This passion fruit or granadilla curd is the perfect balance of sweetness to tart, is very easy to make, and is a wonderfully decadent treat in summer.

I discovered that South Africa seems to be the only country that refers to passion fruit as granadilla, except when it comes to cordial, and then we call it passion fruit too. Anyway, they are popping off vines in abundance at the moment.

passion fruit in abundance

I love this crinkly purple fruit that that engages multiple senses for me. It conjures up happy childhood memories of eating them in summer directly off my grandparent’s wall next to the pool, and I love that when you cut them you are confronted with an instant surge of tropical aroma.

Most often I add the pulp to my yoghurt giving it a delicious zing, but I had been wanting to try a curd for ages. I found Sophia Lindops recipe which looked quite perfect so decided to start there.

The next debate with myself was should I use the pips or should I strain them out? I know some people are not fond of the pips, so decided to try both ways.

The first batch I made was a small one (half the quantity below) using strained granadilla/passion fruit juice and this yielded a small 250ml (1 cup) jar.  The second batch I doubled up the quantity and used the whole pulp.  I rounded the butter quantity to 120g (60g for half a batch) and both worked out perfectly.

I am not averse to the pips and found that you have to use at least double the quantity of fruit to yield the same amount for the whole fruit version.  Either way, you can choose what you prefer.

For a big batch that makes around 2 cups / 500ml:

  • 6 large eggs (free range or organic only)
  • 120g butter
  • 1 cup of sugar
  • 1 cup of passion fruit pulp (strained or whole)

Heat the juice, butter and sugar in a heavy based pot until the sugar has dissolved and it reaches boiling point. Remove from the heat and allow it to cool slightly (about 3 minutes). Beat the eggs until fluffy in a bowl and then very quickly, whisking all the time add them to the hot juice. You do not want the eggs to curdle. Place this all back on the heat and whisk constantly until the mixture becomes thick. I allowed it to cool in the pot which further thickens it and then empty into a sterilised jar and store in the fridge.

This is wonderful to have on hand to create a dessert. It can be sandwiched between sponge cakes or biscuits, poured over meringues, dolloped onto pancakes or turned into gooey tarts. It is also wonderful just spooned directly out the jar.

thick and creamy, this is a delectable dessert

A few other recipes using passion fruit/granadilla that I love:

baked banana’s with passion fruit and minty creme fraiche

granadilla sorbet






  1. Your curd looks divine! I love mine with yoghurt in the mornings and it keeps so well 🙂 Thanks for the link back Sam!

  2. At last I was able to scroll down at leisure and read your blog! Its been months since I could do that. I see the share button top right is not there today. I always felt it was what was putting the brake on your page….I love passion fruit curd. It was one of my best sellers when I was selling home bakes and preserves! Am loving the granadillas at the moments. Yours looks totally divine and your photos are fabulous. I make mine with the whole pulp and then just strain a bottle of it for Don who is not allowed to eat the pips. I also make mine differently in that I start with everything but the butter, and add ice cold butter cubes at the end xxx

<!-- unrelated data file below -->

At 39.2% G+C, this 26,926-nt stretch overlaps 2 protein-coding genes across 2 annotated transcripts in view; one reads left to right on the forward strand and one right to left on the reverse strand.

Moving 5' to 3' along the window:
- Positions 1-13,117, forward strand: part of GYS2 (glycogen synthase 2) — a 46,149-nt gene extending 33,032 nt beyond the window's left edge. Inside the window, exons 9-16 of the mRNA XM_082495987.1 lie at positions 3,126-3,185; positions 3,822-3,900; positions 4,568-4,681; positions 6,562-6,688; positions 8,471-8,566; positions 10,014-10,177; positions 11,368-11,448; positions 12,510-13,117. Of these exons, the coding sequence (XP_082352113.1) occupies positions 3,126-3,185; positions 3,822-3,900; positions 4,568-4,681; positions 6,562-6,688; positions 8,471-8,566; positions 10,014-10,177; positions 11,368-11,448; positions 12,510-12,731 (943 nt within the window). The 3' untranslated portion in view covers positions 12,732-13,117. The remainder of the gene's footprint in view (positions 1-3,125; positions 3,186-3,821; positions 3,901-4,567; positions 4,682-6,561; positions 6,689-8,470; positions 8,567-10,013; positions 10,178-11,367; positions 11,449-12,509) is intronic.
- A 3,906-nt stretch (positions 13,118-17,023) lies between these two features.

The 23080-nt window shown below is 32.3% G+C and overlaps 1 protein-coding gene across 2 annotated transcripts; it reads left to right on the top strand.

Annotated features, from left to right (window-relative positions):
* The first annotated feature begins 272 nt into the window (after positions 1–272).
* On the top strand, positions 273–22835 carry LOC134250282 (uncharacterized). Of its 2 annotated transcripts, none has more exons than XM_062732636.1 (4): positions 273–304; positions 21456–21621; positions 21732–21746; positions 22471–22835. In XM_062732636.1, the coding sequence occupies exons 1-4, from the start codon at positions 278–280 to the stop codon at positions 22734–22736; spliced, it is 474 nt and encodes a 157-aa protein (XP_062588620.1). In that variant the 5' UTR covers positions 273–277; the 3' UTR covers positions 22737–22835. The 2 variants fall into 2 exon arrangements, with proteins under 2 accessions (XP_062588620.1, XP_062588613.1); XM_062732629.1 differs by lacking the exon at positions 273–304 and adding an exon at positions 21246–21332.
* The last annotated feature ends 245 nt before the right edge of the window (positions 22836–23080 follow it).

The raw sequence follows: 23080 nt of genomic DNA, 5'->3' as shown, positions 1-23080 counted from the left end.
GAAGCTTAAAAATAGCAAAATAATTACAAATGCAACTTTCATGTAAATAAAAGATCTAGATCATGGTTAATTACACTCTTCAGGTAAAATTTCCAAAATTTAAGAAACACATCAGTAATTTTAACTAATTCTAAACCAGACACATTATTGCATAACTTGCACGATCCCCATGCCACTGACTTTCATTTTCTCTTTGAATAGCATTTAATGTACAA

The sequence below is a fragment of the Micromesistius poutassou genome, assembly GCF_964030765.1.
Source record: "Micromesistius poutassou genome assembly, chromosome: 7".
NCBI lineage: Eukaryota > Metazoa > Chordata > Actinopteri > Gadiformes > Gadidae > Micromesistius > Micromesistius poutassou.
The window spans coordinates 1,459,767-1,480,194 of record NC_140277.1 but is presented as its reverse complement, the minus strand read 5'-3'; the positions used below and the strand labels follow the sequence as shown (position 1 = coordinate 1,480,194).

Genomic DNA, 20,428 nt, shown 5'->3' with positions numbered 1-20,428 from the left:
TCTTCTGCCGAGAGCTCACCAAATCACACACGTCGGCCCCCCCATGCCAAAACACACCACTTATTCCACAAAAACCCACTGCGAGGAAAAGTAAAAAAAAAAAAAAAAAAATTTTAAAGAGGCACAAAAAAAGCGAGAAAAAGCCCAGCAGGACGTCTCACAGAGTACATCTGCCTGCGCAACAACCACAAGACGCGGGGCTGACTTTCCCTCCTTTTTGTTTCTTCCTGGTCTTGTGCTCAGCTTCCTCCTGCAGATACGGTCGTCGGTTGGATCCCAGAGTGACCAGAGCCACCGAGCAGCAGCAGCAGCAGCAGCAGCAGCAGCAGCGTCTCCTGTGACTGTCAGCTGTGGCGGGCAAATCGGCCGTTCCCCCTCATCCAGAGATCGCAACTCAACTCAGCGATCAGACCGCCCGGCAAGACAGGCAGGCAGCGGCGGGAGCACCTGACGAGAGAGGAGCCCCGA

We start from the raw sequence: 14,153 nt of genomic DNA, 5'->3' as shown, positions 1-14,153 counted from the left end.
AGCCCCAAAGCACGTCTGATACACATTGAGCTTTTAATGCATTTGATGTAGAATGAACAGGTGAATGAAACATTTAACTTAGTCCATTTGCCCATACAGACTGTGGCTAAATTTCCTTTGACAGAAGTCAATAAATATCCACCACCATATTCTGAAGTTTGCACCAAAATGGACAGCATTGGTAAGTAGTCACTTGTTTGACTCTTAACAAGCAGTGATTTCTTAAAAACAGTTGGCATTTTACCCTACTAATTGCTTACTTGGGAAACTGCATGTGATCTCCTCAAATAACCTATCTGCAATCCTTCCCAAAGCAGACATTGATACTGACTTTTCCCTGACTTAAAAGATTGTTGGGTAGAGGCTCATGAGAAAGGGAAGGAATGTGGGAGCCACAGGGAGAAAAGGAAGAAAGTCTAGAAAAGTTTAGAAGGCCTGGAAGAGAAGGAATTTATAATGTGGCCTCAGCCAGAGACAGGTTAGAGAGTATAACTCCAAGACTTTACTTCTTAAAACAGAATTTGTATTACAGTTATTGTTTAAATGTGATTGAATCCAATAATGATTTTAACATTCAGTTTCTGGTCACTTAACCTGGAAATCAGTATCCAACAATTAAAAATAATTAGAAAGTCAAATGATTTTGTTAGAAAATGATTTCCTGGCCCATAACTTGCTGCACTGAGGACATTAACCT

3. S, those photo’s are just gorgeous! I will be making passion fruit curd asap now, it looks so divine. Could you imagine it in a tart case with meringue on top? To-die-for!!

  4. Sam

    Thanks Ally. ja I wanted to do a granadilla meringue pie but the curd is a little too soft for that. So need to figure a recipe around it. Perhaps in a mini tart case and then it oozes out. Not sure if it will firm up if baked?

  5. Sam

    Hi Colleen, so glad the site is working for you now.That share button was driving me nuts :-).

  6. Sam

    Thanks Tandy, and thanks for the inspiration I’m so in love with this curd and prefer it to lemon.

  7. Marcia Michalitsianou

    I do SO enjoy your site. The passion fruit curd sounds divine, and what a pity I can’t find them on the island. Will have to see if I can get someone to smuggle in some seeds and I’ll have a go at growing them. However, I’m drowned in lemons. Do you have a fool-proof lemon curd recipe for me?
    Have a wonderful day.

  8. Too beautiful! Probably my favourite fruit around and passion fruit curd is the ultimate. I think it would make a wicked icecream… like a passion fruit meringue ice cream?

  9. Sam

    Thanks Marcia, you can make this using lemons instead of passion fruit. Just substitute. You can also add some lemon zest to make it more lemony as my friend Tandy’s link shows

  10. Beautiful! I love making fruit/citrus curds, but have never used passion fruit before. In fact… I’m not sure I’ve used passionfruit in anything before. *Gasp* how could this be? I guess I’ll just have to do something about that and make this curd, then! 😛

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  12. This looks amazing, i have never tried curd because of the eggs & i am yet to find an egg less recipe. I do love passion fruit as well. Have a wonderful week ahead

  13. Sam

    Hi Usha, not sure if there is a way around eggs for a curd..

  14. Sam

    Hi Usha, not sure there is any way around egg for a curd…

  15. I would love to have a stock of passion fruit to make this curd. The curd and your photos are absolutely gorgeous!

  16. How many passion fruits would you estimate is enough to fill 2 cups worth of pulp? I really want to try this but I can only get them from the supermarket and they’re really expensive here.